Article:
COPENHAGEN — George Soros, the billionaire investor and philanthropist who plans to invest more than $1 billion of his own money into clean energy technology, has an idea about how to solve the financing gap between what poor nations say they urgently need to adapt to climate change, and the $10 billion per year that developing countries seem willing to pony up: get it from the International Monetary Fund.
During a press conference at the Copenhagen climate talks, Soros said that the current $10 billion proposal from the developed world is “not sufficient” and that the gap between what developing countries want and developed nations are likely to give “could actually wreck the conference.” His idea is to move $100 billion from the IMF, which is being used for financial systems that have been hit by the economic downturn, to help countries mitigate and adapt to climate change.
All week in Copenhagen the developing nations that are already being hit by the effects of climate change — many of them tiny, island nations like Tuvalu, Micronesia and the Maldives — have been calling for countries in the developed world to decrease their greenhouse gas emissions and step forward with increased contributions for helping the most vulnerable nations adapt to the effects of climate change. The UN has suggested that $10 billion per year should be put into a fund initially (with more investment needed over time), and the Obama administration has said it will contribute “its fair share” to that $10 billion per year.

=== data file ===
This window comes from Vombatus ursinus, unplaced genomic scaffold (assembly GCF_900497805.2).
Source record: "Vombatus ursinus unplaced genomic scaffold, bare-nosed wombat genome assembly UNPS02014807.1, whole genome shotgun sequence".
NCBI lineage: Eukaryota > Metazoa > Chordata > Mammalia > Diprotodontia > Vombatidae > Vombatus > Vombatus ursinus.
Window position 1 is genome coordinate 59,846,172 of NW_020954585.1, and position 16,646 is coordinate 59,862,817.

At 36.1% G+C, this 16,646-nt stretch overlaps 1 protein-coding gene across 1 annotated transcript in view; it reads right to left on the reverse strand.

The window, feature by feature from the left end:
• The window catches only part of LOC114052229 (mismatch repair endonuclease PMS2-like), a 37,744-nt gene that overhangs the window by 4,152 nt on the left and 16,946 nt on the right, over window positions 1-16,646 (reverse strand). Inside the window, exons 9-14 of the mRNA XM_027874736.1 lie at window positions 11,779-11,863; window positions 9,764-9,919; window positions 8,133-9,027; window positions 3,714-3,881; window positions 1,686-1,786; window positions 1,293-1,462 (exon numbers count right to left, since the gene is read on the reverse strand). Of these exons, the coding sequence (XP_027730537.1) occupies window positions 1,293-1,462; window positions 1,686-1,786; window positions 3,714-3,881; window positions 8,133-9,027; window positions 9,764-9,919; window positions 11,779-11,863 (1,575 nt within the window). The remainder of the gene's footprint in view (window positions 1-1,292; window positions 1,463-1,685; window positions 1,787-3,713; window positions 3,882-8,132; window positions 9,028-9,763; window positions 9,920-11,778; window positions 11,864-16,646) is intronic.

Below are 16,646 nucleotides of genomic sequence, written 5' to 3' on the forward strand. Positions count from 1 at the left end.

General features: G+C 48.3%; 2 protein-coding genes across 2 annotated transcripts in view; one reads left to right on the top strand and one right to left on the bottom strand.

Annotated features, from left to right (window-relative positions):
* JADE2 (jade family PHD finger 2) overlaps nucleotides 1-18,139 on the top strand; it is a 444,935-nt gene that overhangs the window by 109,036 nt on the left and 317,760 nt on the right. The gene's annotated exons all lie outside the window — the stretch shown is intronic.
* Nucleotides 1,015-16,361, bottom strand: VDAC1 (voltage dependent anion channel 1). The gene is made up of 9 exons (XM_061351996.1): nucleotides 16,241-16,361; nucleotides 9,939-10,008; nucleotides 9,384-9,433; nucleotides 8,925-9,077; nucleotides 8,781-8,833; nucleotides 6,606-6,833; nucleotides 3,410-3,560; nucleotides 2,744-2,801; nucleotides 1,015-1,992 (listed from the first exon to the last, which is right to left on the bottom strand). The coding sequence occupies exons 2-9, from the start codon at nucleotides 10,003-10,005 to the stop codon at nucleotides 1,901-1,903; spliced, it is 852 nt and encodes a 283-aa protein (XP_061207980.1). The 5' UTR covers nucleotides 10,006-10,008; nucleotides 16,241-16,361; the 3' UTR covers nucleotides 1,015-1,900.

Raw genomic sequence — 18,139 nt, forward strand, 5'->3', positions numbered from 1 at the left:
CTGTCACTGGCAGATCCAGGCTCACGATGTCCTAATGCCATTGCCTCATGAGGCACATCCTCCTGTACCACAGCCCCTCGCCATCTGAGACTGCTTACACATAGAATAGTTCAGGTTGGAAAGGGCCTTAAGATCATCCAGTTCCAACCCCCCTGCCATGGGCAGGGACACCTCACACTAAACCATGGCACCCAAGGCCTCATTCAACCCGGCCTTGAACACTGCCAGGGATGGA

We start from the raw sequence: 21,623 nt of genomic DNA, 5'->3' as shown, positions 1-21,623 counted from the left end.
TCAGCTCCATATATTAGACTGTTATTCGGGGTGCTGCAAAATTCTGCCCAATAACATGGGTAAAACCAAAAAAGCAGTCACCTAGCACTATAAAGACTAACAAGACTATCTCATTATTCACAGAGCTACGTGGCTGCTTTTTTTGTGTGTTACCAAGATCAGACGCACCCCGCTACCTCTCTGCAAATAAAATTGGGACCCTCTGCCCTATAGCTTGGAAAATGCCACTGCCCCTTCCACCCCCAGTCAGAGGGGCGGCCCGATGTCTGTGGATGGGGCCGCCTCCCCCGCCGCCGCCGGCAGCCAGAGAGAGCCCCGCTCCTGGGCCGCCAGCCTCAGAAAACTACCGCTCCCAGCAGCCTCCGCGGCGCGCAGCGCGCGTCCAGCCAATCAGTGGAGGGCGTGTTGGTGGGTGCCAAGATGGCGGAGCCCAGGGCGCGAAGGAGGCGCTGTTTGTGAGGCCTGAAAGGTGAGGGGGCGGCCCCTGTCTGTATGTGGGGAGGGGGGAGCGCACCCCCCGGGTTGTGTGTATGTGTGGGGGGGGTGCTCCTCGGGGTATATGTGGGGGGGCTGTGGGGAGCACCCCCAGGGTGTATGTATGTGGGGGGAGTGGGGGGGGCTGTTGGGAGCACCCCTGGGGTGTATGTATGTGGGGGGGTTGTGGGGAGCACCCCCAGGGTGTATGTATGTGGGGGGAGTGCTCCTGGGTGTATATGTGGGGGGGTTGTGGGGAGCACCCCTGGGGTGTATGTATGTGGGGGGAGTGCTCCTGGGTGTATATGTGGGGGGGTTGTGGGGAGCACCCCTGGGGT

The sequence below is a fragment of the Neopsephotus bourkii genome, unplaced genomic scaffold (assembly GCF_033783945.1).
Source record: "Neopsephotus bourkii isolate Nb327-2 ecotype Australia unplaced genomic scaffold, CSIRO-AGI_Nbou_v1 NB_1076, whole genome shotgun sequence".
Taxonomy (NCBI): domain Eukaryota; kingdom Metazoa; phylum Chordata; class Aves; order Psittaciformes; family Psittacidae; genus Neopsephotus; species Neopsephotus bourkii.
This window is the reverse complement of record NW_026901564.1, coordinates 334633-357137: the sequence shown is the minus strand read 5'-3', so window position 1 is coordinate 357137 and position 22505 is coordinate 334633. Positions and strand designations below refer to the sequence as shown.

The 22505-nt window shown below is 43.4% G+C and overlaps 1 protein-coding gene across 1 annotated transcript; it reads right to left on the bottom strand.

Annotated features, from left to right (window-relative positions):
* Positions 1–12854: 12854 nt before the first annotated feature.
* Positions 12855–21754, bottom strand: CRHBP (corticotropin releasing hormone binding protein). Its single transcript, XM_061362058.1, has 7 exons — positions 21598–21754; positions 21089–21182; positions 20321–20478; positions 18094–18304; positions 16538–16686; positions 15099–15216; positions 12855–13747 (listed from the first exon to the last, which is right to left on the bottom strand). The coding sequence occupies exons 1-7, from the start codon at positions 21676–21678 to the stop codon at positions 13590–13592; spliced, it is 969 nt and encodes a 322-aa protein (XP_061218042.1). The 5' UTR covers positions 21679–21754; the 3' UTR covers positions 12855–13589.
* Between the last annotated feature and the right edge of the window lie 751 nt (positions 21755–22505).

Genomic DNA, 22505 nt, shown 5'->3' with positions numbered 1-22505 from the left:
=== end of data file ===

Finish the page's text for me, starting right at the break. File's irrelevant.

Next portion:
Soros acknowledged that it might be difficult to get congressional approval on such an issue. President Obama plans to arrive in Copenhagen towards the end of next week when the heads of state will do the final negotiations over an agreement for countries to reduce their greenhouse gas emissions.
Back in October Soros announced that he plans to invest more than $1 billion into green technologies, marking the latest move by a high profile investor who hasn’t commonly been connected to the cleantech space. The billionaire investor has already made a couple later stage investments in clean power, including clean coal company Powerspan, and cellulosic ethanol company Qteros. At that conference in October he said he would “look for profitable opportunities,” but “will also insist that the investments make a real contribution to solving the problem of climate change.”
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